Marie Dhumieres “Bad translation makes …
Marie Dhumieres “Bad translation makes fundamentalists of us all” writes about how people are mislead if they take all the religious language used in Arabic cultures to actually mean that the people are very religious. She argues that the frequent use of religious phrases is just a verbal or cultural tic that has nothing to do with the person actually being religious or meaning what they are literally saying when they say inshAllah or Alhamdulillah.
But that’s just the way Arabic people speak. Fundamentalist Muslims, devout Muslims, moderate Muslims, part-time Muslims, Christians, Atheists – no one has an entire conversation without saying at the very least “Inshallah”, which literally means “God willing” and comes from the idea that you never know what God’s plan is. It can be used as much as you want, even if you’re not really thinking about God’s plans at that very moment.
No doubt there is truth in this. But I think Ms.Dhumieres is perhaps biased by her own lack of belief or by the crowd she is likely to hang out with into thinking that such phrases are completely meaningless for most people. I, likewise, am probably biased by own belief and practice and by the crowd I am likely to hang out with when I tend to think that most people using these phrases, even if they are not “perfect” believers actually do mean them. Maybe that just means I am a fundamentalist.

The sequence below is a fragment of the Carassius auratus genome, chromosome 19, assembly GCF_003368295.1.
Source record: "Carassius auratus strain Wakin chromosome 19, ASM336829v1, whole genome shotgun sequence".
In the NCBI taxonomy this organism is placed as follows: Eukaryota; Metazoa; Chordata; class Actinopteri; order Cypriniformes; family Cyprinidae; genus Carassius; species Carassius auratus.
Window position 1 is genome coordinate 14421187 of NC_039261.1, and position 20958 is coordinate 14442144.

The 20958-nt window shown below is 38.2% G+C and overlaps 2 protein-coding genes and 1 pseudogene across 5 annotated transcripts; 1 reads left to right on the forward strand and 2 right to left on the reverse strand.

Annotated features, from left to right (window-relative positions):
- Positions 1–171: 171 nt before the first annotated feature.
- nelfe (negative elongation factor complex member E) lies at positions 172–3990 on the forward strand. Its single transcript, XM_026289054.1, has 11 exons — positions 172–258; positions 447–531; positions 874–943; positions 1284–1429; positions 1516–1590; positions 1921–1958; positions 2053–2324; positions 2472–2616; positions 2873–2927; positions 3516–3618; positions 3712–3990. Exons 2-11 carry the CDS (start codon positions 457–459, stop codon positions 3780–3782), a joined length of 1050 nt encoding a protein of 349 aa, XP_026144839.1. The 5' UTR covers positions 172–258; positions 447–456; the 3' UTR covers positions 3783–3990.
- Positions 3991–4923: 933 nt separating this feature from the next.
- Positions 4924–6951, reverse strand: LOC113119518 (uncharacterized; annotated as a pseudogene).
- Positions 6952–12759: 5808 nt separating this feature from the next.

I reacted against this piece I think, because nothing bothers me more than to see a movie involving Muslims when the character says “al-salaamu ‘alaykum” and a subtitle appears saying “hello” or “hi” or something like that or if someone says “alhamdulillah” and it is translated as “I’m doing fine.”